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Kyphoplasty is a minimally invasive procedure intended to treat painful compression fractures. Compression fractures are most commonly secondary to osteoporosis although rarely they can be secondary to cancer and/or benign tumors. This is a procedure intended to stabilize painful compression fractures.


Kyphoplasty is indicated for patients who are having severe back pain secondary to a compression fracture. Typically, most patients are treated with conservative treatment which may include pain medications and/or bracing, and/or physical therapy for anywhere from two to six weeks after they have a compression fracture. If the compression fracture continues to be painful and is causing severe pain and interfering with a person’s quality of life, then a decision can be made to potentially proceed with a kyphoplasty. If there is any significant amount of bone that is retropulsed back into the spinal canal, then a kyphoplasty may be contraindicated.


This is a procedure to treat acute compression fractures and not chronic compression fractures. It is typically done under general anesthesia. Small stab incisions are made and x-rays are used so that the spine can be accessed accurately. A balloon is inserted through the small incision and a cavity is created at the fracture site. Then following this bone cement is placed into the compression fracture to stabilize it. The procedure takes about 30 minutes per level. Incisions are very small. The cement forms somewhat of an internal cast but stabilizes the compression fracture.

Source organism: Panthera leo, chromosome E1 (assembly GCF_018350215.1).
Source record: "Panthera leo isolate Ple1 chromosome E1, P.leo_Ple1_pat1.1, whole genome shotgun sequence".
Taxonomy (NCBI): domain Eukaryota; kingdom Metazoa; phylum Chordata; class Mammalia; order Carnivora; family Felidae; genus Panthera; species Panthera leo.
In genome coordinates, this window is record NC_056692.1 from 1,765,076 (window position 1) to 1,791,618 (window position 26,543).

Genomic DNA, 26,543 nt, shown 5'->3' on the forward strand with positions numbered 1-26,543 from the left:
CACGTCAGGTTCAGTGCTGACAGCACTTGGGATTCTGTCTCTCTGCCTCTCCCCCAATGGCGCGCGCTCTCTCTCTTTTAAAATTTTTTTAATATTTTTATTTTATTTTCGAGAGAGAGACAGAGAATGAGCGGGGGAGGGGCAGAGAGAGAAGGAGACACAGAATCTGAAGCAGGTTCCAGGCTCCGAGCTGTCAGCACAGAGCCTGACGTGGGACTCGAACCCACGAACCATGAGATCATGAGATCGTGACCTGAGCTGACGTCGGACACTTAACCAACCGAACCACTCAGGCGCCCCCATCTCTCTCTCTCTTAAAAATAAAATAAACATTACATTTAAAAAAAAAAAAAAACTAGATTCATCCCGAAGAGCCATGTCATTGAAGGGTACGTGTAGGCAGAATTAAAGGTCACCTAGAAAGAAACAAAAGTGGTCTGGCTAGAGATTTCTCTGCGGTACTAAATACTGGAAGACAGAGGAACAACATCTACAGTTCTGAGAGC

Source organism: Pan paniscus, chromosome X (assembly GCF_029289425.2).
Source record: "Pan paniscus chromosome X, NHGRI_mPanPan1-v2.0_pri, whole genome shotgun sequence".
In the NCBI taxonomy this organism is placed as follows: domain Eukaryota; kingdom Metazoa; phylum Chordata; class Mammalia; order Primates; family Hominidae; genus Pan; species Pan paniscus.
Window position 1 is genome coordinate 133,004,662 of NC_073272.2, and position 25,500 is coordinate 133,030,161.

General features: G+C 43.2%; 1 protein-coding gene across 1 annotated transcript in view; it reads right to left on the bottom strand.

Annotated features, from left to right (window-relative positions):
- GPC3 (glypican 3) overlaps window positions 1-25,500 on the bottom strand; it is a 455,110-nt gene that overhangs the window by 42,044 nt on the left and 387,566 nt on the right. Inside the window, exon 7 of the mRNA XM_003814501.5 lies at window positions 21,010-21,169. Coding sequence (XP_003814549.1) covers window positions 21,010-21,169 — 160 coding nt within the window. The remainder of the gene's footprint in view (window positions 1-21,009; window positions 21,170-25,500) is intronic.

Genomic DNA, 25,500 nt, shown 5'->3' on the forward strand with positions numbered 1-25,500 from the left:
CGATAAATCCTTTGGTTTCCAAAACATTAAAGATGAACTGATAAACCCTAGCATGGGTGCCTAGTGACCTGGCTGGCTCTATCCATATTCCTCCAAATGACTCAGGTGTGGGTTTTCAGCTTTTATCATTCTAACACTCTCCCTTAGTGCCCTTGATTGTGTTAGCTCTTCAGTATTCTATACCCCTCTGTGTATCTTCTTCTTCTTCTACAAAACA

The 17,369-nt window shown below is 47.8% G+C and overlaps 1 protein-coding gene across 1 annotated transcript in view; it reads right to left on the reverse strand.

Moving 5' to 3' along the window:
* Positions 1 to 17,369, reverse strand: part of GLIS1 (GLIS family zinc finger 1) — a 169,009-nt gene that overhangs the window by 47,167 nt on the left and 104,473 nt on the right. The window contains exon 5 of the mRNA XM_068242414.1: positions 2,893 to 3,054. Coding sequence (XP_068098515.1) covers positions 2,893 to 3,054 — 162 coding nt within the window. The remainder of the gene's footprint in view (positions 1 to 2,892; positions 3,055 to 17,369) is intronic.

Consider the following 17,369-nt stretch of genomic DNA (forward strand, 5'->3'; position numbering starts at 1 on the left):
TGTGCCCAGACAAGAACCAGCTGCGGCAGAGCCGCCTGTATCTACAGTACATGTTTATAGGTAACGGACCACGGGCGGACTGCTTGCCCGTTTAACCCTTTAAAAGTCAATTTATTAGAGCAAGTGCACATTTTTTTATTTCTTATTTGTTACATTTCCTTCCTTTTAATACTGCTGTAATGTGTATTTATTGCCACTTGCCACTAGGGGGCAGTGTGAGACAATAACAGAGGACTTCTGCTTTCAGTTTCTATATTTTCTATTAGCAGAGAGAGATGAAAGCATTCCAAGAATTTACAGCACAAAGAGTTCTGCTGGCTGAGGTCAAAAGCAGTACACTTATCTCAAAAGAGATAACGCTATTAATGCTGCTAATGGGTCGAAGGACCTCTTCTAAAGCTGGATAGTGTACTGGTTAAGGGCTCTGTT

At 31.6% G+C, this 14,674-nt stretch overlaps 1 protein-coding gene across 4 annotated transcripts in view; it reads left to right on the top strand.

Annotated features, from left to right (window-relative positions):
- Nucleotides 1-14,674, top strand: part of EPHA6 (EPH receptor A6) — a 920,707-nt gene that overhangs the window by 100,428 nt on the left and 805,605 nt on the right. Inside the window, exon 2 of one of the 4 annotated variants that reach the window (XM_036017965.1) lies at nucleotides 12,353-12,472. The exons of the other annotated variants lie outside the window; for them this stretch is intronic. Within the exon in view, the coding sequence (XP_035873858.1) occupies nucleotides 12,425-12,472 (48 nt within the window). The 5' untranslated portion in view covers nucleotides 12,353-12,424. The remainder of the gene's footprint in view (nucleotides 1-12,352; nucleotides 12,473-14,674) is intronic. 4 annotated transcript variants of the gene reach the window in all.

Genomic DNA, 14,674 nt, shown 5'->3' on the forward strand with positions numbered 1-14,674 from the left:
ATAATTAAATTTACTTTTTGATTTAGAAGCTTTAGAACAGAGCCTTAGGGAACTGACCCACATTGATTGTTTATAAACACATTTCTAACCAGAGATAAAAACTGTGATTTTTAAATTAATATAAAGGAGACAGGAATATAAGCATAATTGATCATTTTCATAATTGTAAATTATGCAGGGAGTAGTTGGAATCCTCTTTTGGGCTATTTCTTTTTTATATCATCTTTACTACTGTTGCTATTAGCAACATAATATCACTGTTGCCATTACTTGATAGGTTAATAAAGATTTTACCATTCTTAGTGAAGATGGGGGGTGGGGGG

Most patients go home either the same day or the day after the procedure. Most patients notice that the pain they had prior to the procedure is markedly improved. Patients are up and walking the day of surgery and/or the day after surgery. Typically, patients are asked to refrain from any repetitive bending, twisting, or lifting more than five pounds for the first four to six weeks after the procedure.


As with any surgical procedure, there are inherent risks involved. Risks can include risk of anesthesia, bleeding, infection, neurologic injury, spinal fluid leak, blood clots, risk of cement extravasation. These are rare complications.

Blue Distinction Center for Spine Surgery